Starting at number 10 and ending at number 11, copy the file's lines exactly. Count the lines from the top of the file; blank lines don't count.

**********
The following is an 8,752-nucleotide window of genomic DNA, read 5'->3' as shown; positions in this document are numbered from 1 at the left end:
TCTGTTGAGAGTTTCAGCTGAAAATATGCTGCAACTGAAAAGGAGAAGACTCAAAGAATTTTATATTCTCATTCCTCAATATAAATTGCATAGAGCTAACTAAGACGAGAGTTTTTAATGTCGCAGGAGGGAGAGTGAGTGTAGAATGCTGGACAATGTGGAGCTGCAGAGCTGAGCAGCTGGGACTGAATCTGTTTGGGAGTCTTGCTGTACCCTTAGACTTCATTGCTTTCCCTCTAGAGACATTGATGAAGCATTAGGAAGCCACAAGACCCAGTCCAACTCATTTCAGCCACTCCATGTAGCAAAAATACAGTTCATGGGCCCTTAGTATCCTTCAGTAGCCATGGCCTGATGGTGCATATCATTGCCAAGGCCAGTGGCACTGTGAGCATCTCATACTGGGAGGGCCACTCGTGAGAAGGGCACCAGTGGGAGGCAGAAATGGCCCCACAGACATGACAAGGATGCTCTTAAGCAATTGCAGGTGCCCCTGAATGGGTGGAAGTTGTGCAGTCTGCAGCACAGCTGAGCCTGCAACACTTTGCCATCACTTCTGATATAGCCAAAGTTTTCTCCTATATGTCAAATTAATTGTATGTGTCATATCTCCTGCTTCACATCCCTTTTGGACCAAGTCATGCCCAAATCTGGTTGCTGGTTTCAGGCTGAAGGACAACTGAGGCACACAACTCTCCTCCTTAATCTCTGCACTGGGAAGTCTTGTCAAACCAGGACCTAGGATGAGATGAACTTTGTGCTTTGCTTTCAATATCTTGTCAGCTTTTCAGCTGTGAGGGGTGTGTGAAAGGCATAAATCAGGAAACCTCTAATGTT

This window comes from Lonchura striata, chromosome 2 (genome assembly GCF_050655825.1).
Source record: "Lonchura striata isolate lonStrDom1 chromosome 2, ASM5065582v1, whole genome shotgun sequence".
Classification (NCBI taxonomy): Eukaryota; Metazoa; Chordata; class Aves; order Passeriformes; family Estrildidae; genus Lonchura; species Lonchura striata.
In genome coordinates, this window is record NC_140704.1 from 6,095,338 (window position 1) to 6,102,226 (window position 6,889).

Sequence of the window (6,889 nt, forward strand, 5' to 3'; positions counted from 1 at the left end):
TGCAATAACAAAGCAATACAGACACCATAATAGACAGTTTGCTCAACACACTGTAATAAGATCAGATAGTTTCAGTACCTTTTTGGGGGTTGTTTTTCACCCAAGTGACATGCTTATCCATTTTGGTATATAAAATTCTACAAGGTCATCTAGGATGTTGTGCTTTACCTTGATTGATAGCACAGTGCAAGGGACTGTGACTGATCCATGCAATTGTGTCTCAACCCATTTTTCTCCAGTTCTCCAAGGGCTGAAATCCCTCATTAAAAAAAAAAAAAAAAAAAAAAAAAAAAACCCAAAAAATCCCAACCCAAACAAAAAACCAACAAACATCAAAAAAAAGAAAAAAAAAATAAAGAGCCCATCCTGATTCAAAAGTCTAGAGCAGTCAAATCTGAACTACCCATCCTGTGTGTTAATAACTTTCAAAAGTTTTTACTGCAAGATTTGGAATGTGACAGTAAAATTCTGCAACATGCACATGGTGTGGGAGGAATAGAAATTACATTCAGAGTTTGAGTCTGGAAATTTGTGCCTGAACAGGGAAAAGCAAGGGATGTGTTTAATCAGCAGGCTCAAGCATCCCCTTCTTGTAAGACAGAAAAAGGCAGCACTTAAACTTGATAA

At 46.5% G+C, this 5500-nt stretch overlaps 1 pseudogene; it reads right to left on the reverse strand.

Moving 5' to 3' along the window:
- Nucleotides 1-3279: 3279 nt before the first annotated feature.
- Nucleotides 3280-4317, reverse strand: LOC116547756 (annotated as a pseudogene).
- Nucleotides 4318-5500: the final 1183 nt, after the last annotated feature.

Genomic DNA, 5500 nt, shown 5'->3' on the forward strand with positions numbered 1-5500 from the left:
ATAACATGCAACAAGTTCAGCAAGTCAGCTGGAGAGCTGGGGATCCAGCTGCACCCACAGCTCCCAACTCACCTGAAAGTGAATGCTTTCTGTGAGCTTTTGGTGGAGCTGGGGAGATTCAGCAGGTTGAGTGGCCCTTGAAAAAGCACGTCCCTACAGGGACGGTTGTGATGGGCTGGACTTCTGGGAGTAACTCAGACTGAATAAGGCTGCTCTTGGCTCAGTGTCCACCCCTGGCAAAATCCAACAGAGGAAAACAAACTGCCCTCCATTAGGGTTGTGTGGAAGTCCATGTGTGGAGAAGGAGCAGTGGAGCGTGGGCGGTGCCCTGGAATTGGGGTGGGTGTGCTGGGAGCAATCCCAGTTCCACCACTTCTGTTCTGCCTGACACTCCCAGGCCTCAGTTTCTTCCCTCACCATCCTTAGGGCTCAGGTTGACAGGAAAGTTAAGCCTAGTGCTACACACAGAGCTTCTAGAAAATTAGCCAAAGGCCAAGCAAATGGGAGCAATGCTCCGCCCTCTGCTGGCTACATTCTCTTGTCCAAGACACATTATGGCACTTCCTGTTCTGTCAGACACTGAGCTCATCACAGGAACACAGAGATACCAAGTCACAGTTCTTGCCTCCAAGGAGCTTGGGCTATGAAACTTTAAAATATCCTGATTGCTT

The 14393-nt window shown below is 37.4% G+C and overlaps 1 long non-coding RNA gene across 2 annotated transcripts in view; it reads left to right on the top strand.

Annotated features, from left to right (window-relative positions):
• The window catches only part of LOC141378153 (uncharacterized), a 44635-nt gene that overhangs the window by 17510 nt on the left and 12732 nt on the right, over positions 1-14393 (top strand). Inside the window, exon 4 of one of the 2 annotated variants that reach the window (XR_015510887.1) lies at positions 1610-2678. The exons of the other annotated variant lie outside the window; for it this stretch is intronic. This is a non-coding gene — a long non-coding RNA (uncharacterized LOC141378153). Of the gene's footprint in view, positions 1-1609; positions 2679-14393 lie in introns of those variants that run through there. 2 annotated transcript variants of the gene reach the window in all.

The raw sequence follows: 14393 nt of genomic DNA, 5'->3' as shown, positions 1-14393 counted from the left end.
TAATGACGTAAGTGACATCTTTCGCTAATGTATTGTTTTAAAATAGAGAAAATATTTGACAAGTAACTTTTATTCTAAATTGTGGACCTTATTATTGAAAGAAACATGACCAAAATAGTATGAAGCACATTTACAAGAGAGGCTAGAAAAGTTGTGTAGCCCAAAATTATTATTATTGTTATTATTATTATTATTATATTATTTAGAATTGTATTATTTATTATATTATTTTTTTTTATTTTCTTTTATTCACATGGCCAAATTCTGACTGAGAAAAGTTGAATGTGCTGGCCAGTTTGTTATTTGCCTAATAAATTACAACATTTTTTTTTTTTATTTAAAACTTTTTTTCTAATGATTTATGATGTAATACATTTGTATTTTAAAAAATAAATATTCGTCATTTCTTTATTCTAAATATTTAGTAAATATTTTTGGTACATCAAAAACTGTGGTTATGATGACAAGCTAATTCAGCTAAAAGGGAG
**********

Moving 5' to 3' along the window:
- Nucleotides 1-3279: 3279 nt before the first annotated feature.